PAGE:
• DSCN0345
  • Cederberg 061
  • DSC08792
  • Cederberg

Scout Organisational Branches

ScoutingThe Scout training programme is progressive. It is applied through two branches of the Movement which are in themselves adapted to the changing psychology of growing boys and girls. Since not all young people mature at the same pace, there is flexibility in the age grouping of these Branches.

 

CUBS

A boy or girl is normally admitted to the Cub Pack at the age of eight, but may join at seven years and six months under certain circumstances. A Cub 'goes up' to the Troop at the age of eleven, or under certain circumstances six months earlier. A Cub may not remain in the Pack after their eleventh birthday.


 

 

SCOUTS

A boy or girl may be admitted to the Scout Troop after their eleventh birthday – or in the case of a Cub who has special permission, at the age of ten years and six months. A Scout may not remain in the Troop after their eighteenth birthday, except as a Scouter.


 

 

Hiking can be tiringThere is a third Branch of the Movement, ROVER SCOUTS, which is not essentially a training Branch although incentives are offered to encourage young men and women of eighteen to thirty years to continue their own personal training. That way they will prepare themselves for their own future while offering service to others.

The late Dr E G Malherbe, former Principal and Vice-Chancellor of the University of Natal, had this to say about Baden-Powell and Scouting: "It is strange that very few people seem to realise that in Baden-Powell we had one of the greatest educators of all time, and one whose name will live in the history of education. "In what lies Baden-Powell's great educational contribution? "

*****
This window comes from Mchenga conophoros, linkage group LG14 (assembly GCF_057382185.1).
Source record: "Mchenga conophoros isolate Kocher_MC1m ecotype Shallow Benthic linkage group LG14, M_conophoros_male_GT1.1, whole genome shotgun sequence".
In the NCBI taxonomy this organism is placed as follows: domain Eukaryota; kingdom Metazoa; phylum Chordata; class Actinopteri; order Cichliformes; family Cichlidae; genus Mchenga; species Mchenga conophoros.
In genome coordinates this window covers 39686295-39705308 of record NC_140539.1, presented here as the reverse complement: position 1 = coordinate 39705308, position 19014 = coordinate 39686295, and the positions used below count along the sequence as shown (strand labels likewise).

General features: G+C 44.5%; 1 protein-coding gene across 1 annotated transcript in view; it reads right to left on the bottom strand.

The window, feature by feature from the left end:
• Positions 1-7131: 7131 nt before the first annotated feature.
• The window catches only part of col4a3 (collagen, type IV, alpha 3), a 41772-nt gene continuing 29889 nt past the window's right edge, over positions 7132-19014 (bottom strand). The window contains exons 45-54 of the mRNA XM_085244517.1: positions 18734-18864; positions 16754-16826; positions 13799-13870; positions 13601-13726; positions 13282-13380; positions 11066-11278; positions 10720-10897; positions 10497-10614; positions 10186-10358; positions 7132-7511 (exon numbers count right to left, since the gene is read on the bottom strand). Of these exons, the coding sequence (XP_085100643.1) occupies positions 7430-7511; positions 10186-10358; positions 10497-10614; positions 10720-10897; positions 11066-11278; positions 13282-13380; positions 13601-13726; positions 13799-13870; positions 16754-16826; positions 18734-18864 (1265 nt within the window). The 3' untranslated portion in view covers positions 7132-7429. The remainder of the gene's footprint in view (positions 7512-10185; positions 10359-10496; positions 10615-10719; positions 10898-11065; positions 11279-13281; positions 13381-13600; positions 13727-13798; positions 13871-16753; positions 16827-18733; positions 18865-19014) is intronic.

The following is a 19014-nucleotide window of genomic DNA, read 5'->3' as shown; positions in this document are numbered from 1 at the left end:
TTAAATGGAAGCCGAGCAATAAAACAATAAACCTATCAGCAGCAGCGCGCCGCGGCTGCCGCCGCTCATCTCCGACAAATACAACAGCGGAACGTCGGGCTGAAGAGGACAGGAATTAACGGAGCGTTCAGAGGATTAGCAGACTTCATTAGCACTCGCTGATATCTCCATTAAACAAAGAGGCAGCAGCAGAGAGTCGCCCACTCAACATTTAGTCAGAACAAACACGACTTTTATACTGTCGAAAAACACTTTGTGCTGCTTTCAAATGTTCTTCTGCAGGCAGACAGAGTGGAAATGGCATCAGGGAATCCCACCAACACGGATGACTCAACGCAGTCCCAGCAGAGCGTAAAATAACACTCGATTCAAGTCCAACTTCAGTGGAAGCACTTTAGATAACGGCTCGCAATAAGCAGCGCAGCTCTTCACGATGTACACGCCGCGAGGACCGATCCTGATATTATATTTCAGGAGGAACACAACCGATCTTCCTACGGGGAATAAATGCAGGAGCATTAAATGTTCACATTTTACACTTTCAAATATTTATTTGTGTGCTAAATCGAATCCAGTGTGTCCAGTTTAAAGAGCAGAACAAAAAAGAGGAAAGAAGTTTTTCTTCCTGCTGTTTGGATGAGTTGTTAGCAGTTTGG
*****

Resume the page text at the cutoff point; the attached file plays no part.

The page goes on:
In simple terms, Baden-Powell succeeded in devising an organisation which gives the boy (and the girl) an interest in life at a time when most of them lose grip on their environment (chiefly their school work) and on themselves. At this stage youngsters begin to feel grown-up in some respects and want the privileges and freedom of the adult, while many of their reactions are still perfectly childish. They are betwixt and between – 'too big for a serviette and too small for a tablecloth' as the saying goes."

Scouting, then, is an educational movement concerned with the development of character, which encourages the young person to take the responsibilities for which they long, in an environment where no harm can come from their possibly immature decisions. Scouting is not a way of relieving parents of responsibility, since to succeed Scouting requires strong parent co-operation. It is not a way of keeping boys and girls amused. It is a Movement with a specific aim which it endeavours to achieve through a programme enjoyable to the young person.


SA Scouts Association